Where have you dined recently (restaurant) that impressed you?
I had a wonderful meal at Izakaya Yuzuki in San Francisco – http://yuzukisf.com/ . Their cuisine incorporates koji into the food. The freshness and purity of everything was fantastic and it went very well with their extensive sake offering. I particularly loved their house-made fresh tofu with sea salt.
Where have you dined (restaurant, wine bar) that you were mightily impressed with the wine list and service?
I have had many social and business meals at the Village Pub in Woodside, CA – http://www.thevillagepub.net/. The name does not do this restaurant justice with their massive, international wine list, farm to table cuisine and team of sommeliers. This is the first restaurant in the small, local Bacchus Restaurant Group, and all of them are excellent.
Where is the most memorable restaurant meal you have had?
My most memorable meal was 10 courses with wine pairings at the long closed Charles Nob Hill in San Francisco. The chef created a special meal for us and the sommelier came up with pairings on the fly. As far as consistently exquisite cuisine, Le Bernardin in New York City – http://le-bernardin.com/ is my all-time favourite. I have dined there twice and it was simply incredible.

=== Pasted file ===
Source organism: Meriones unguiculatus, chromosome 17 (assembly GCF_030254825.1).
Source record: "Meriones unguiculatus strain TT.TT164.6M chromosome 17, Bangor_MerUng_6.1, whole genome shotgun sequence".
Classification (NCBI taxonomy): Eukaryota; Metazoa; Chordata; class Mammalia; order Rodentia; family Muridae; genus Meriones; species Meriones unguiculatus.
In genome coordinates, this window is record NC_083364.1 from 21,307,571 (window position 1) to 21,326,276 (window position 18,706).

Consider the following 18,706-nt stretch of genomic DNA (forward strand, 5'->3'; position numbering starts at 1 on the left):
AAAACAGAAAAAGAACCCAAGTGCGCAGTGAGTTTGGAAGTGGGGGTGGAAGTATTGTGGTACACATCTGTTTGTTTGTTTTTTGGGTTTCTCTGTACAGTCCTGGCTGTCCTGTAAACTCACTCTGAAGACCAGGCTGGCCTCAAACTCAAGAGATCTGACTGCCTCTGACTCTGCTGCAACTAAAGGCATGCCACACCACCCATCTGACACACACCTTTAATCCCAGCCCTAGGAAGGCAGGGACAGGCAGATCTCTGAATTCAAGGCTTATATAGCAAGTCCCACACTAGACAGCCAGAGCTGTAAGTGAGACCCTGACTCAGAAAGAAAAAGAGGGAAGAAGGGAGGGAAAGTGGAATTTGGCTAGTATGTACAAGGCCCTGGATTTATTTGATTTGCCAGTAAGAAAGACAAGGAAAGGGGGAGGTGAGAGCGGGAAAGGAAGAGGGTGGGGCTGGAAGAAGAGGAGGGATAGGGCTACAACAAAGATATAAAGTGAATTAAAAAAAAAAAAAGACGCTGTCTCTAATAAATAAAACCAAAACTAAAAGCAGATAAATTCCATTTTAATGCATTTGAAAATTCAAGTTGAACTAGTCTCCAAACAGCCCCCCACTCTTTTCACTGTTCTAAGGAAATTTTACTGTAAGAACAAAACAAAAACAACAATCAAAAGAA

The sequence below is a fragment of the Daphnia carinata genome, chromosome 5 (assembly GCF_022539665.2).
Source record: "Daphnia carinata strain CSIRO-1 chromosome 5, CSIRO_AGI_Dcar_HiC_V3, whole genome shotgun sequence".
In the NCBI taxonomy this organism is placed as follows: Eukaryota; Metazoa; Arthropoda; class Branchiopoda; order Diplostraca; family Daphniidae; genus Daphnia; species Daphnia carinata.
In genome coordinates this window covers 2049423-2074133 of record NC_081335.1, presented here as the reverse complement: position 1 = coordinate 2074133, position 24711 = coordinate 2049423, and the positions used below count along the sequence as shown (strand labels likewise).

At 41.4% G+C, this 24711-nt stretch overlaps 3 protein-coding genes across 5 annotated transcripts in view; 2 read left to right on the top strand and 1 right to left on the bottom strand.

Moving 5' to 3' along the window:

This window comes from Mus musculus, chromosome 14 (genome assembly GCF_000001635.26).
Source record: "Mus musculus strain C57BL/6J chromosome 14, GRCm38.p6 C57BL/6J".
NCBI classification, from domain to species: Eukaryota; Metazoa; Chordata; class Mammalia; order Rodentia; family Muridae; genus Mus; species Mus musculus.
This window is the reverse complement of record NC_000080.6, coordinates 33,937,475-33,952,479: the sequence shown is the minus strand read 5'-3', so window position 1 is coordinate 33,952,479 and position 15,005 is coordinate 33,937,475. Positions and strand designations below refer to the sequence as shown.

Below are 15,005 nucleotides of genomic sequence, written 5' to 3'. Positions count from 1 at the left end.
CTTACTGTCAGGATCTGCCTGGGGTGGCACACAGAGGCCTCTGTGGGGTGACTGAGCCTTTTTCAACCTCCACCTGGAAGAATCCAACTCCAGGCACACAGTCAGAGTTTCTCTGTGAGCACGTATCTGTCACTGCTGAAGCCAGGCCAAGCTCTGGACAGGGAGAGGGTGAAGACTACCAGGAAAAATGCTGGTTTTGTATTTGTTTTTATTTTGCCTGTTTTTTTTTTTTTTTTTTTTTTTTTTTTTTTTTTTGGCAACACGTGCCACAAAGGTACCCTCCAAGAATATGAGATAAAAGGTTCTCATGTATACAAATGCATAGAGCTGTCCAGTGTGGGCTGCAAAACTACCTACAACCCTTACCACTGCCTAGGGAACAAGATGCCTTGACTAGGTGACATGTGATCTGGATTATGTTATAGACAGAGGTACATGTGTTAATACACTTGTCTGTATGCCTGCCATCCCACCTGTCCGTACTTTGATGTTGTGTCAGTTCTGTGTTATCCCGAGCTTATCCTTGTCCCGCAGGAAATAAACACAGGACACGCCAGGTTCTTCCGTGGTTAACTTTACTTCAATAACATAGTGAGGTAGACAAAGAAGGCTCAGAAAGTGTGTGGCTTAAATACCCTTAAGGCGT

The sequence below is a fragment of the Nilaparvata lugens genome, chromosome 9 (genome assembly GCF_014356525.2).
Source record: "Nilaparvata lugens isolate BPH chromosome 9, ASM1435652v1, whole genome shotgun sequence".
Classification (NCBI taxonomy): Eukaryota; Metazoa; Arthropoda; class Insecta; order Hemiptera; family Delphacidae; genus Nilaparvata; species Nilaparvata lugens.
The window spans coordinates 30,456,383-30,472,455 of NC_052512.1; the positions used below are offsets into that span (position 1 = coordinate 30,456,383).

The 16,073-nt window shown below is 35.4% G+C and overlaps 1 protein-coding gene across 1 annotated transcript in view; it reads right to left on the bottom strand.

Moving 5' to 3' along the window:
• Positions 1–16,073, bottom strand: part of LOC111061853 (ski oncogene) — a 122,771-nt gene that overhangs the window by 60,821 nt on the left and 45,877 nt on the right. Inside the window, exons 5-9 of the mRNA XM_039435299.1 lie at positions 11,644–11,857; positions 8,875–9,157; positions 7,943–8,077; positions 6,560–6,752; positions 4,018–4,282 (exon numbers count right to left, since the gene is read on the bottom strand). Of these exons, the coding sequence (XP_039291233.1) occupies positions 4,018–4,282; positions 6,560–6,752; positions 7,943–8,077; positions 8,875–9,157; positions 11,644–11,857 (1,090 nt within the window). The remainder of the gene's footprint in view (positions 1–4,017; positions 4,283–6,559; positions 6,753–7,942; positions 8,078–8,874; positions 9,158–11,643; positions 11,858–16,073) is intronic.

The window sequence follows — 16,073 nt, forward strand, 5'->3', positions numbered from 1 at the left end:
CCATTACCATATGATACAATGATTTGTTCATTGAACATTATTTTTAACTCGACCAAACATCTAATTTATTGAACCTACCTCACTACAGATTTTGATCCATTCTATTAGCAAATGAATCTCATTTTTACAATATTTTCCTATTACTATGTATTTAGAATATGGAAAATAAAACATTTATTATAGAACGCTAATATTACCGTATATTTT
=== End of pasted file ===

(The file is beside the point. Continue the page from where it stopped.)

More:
Do you have a favourite regular restaurant?
If I lived closer, I would eat at CoCo 500 in San Francisco -http://coco500.com/ once a week or more. It is comfortable, has reasonably priced, expertly prepared food and friendly, helpful service.
Do you cook at home and is there a dish you have perfected?
I am a very basic cook but I sometimes make up recipes with success. My daughter loves when I make Pan Fried Red Snapper battered with Panko & Coconut served with Quinoa Cooked in Chicken Stock with Diced Red Pepper and Mango.
Do you have a favourite wine bar?
I have two favourite wine bars. St. Vincent – http://www.stvincentsf.com/ is in San Francisco’s edgy, hip Mission District. I also like ENO – http://www.enowinerooms.com/hotspots/san-francisco half a block off San Francisco’s Union Square. Their wine and cheese flight is fantastic.
Do you have a favourite wine merchant?
San Francisco Wine Trading Company – https://www.sfwtc.com/ has a great selection and every member of their team is friendly and knowledgeable.